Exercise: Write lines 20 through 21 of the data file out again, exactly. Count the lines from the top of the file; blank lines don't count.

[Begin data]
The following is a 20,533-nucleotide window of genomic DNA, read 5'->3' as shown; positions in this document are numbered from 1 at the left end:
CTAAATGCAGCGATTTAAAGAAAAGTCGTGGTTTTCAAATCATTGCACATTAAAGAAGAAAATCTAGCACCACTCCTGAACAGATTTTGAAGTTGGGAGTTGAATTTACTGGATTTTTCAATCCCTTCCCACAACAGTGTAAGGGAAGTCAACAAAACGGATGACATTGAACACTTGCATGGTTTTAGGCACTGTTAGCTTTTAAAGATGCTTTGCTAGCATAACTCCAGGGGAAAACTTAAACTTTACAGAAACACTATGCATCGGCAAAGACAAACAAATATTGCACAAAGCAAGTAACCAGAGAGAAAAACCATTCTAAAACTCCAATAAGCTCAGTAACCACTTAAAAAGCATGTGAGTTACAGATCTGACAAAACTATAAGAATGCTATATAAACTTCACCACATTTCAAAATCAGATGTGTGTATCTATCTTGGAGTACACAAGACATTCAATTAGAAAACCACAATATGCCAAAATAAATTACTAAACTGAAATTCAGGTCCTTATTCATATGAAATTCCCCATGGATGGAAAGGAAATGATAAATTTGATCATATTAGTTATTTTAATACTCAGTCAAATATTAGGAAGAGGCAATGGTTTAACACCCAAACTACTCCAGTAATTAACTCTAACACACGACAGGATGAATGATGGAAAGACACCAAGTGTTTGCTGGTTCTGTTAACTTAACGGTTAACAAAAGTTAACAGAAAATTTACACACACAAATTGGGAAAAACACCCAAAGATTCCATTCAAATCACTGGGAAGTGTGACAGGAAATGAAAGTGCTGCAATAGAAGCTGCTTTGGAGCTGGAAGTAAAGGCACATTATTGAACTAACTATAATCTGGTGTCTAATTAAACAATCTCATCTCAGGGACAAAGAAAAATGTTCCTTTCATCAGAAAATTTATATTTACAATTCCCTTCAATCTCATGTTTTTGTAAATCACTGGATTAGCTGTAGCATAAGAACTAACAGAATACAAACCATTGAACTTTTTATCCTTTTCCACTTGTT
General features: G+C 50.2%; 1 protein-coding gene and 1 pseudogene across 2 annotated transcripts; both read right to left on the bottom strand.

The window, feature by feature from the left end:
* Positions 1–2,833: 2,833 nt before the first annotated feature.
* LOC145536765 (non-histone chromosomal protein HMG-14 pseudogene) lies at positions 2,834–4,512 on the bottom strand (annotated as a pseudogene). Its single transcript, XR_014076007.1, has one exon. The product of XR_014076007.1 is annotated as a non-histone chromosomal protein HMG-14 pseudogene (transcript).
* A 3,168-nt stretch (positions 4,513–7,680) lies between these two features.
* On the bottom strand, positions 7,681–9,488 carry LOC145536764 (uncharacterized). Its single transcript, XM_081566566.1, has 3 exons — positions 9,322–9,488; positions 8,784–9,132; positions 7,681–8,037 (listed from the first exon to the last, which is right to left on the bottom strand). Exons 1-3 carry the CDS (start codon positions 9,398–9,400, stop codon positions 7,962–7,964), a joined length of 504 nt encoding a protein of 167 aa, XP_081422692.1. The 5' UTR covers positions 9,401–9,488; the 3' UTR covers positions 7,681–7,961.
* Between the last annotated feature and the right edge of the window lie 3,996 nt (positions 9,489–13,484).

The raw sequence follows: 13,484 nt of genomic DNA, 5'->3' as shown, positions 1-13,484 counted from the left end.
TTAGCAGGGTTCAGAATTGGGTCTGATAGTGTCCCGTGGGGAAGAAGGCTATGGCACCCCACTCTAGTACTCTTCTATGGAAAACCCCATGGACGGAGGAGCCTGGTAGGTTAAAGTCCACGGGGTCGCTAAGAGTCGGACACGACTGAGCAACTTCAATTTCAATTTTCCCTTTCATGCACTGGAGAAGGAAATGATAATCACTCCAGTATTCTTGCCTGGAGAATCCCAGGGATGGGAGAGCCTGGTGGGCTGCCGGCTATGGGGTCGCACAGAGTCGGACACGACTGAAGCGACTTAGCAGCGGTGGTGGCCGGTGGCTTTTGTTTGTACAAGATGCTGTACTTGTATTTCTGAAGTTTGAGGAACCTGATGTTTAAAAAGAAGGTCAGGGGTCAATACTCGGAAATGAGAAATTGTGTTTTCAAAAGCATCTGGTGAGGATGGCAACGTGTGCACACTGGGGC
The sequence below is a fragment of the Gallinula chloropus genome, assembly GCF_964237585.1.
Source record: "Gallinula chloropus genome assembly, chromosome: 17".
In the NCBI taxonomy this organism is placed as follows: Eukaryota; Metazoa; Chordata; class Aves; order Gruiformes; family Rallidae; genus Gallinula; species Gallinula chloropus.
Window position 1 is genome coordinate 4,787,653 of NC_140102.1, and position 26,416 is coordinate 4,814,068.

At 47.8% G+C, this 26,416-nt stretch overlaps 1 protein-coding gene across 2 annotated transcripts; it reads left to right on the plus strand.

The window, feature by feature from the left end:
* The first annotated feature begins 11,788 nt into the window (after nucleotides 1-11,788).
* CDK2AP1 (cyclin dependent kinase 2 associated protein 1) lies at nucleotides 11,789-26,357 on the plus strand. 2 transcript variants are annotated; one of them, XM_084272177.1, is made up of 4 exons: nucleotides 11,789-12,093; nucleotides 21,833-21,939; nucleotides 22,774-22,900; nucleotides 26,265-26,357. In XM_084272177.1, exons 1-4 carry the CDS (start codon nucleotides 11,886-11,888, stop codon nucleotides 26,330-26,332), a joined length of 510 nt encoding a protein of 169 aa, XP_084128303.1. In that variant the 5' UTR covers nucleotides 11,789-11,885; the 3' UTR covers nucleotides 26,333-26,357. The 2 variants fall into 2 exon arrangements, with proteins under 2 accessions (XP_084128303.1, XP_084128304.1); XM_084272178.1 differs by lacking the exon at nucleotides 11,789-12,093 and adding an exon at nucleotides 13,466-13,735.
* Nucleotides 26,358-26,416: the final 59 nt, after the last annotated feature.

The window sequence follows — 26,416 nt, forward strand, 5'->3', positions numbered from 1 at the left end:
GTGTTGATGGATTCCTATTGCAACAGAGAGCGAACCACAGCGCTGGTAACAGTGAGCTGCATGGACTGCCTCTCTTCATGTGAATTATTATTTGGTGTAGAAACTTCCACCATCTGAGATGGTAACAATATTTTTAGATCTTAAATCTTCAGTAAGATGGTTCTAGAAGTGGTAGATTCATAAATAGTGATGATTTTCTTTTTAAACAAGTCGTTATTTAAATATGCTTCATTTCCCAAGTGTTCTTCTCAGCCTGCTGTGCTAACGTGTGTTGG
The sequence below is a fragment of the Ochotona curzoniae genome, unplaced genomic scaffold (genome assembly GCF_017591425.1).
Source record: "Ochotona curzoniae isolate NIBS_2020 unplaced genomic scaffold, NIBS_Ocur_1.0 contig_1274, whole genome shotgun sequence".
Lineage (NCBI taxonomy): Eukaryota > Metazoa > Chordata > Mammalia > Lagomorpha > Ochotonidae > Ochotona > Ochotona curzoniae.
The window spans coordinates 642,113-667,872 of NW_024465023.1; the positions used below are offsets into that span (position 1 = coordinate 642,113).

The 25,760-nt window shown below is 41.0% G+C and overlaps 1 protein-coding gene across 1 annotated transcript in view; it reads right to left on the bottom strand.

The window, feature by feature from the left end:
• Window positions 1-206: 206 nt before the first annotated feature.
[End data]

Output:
* Nucleotides 26,358-26,416: the final 59 nt, after the last annotated feature.

The window sequence follows — 26,416 nt, forward strand, 5'->3', positions numbered from 1 at the left end: